So says Paul Rogers in this morning’s Mercury News.

After more than 22 years of bureaucratic inaction, efforts to clean up a former Air Force radar station on a scenic mountaintop above Silicon Valley and open its summit to hikers, bicyclists and picnickers may be finally gathering momentum, locally and in Washington, D.C.
“It feels like all the pieces are coming together and that it’s going to happen this time,” said Rep. Mike Honda, D-Campbell. “Why should only rich people have a view? It should be available to everybody.”

At issue is the former Almaden Air Force Station, which operated from 1957 to 1980 on the top of Mount Umunhum. Named for the Ohlone Indian word for hummingbird, the 3,486-foot peak towers above South San Jose and Los Gatos on the chaparral ridges between Lexington Reservoir and Almaden Quicksilver County Park. But it remains off limits because 88 buildings where Air Force crew members and their families lived and worked sit abandoned — a crumbling ghost town contaminated with asbestos and lead paint.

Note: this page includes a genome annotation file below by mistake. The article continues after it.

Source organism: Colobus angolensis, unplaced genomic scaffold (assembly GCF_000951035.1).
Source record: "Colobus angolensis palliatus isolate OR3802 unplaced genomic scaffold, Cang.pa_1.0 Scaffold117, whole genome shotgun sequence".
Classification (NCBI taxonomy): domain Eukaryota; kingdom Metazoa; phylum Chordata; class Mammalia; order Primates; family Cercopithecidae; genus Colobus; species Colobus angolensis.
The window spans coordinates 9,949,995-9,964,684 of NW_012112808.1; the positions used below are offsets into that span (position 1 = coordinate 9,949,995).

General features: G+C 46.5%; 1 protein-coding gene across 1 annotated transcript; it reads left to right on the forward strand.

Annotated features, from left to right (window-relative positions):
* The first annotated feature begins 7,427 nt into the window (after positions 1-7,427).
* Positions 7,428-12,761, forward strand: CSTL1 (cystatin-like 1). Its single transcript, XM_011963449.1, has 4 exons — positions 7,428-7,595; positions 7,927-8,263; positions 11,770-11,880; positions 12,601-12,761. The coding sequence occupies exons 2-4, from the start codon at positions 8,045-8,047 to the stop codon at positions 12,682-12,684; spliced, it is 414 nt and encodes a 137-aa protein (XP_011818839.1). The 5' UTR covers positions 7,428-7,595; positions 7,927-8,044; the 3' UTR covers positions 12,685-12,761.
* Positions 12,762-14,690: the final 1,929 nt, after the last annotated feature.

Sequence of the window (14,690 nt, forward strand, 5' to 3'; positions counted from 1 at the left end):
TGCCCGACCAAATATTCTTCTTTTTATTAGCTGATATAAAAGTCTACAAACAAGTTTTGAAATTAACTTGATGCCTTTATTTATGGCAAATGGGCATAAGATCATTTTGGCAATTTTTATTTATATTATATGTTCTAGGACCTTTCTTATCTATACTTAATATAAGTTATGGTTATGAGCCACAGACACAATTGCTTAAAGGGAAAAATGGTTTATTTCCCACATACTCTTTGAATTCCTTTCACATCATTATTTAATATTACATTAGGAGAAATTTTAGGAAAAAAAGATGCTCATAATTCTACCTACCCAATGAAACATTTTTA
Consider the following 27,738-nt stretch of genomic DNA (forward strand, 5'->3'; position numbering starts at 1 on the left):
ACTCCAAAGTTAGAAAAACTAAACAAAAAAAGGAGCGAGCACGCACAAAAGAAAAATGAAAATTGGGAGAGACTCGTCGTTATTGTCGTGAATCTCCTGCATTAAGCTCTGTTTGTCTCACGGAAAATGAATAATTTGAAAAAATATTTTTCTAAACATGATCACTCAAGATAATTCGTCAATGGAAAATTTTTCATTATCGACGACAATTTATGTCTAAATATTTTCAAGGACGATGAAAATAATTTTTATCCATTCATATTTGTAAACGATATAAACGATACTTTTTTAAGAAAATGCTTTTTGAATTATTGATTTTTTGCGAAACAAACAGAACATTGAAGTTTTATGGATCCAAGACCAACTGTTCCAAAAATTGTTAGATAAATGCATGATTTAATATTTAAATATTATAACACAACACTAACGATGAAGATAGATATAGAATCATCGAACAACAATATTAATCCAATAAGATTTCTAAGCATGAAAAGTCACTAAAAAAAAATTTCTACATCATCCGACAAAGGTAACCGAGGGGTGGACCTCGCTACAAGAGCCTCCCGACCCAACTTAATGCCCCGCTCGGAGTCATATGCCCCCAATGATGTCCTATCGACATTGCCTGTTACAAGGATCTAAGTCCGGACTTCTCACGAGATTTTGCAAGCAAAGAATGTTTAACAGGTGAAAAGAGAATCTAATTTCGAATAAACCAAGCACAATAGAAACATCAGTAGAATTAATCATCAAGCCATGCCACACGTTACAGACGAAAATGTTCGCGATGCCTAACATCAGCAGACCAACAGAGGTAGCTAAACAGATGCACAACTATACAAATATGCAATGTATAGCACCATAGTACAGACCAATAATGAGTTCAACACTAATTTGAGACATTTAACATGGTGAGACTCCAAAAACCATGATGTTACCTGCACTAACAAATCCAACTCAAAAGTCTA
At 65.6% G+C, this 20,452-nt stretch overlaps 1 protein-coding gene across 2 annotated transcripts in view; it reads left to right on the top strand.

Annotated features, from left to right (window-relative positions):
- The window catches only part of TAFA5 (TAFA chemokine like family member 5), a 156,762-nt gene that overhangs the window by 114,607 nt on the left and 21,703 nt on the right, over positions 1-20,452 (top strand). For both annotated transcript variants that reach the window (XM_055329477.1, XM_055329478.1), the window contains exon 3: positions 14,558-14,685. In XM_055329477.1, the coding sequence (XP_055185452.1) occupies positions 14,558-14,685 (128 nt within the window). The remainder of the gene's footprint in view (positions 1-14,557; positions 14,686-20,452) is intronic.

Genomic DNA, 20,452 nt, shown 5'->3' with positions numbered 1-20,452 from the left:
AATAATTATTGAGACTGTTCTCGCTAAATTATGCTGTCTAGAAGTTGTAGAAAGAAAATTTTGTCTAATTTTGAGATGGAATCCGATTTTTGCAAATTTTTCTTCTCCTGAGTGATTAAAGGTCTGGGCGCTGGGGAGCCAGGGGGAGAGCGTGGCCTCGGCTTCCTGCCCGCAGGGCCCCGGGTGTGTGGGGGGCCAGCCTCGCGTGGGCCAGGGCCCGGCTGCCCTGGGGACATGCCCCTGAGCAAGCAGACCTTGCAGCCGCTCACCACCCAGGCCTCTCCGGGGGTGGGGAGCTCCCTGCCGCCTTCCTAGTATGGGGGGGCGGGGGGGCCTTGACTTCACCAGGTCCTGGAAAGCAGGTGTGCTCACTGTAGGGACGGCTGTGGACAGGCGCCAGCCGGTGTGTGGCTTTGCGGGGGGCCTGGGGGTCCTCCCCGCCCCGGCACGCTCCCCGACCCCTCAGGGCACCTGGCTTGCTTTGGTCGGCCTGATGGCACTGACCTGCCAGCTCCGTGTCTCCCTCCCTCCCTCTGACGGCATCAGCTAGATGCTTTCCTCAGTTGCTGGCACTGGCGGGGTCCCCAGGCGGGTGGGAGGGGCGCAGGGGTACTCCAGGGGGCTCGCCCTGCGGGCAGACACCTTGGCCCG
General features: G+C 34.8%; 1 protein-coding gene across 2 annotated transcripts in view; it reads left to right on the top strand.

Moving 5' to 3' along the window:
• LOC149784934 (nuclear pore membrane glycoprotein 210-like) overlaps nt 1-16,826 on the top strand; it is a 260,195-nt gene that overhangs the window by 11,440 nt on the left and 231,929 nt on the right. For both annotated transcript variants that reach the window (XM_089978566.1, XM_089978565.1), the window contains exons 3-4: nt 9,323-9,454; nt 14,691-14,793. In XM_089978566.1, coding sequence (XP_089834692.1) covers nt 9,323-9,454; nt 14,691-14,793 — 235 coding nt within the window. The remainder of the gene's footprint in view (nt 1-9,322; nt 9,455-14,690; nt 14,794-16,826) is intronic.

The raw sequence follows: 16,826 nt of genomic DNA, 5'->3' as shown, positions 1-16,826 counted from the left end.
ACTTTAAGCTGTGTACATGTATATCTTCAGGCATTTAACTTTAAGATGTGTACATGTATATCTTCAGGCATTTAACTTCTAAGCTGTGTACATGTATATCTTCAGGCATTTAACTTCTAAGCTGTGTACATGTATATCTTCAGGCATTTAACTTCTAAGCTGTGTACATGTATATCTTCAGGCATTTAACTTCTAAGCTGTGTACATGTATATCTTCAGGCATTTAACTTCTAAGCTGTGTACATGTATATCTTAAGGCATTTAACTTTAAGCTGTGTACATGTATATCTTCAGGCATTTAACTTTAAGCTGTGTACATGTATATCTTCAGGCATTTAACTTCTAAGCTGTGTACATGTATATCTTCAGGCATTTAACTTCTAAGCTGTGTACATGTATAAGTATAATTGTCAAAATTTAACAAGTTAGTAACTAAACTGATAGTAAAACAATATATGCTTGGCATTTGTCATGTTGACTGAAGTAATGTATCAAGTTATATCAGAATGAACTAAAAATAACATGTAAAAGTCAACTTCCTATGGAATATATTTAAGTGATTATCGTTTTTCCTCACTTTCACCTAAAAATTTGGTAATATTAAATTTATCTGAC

At 3,486 feet, Mt. Umunhum is the third-highest peak in the San Francisco Bay area. Right now it contains a huge concrete block that looks like a chunk leftover by a Borg scouting mission. Maybe it’ll look better if they paint it green.

Opening the peak is an essential outlay of taxpayer dollars because Silicon Valley must have more vistas to gaze down upon its greatness.

We had quite a debate on the copy desk as to whether anybody calls this peak “Mount Um.” Anybody ever heard this before?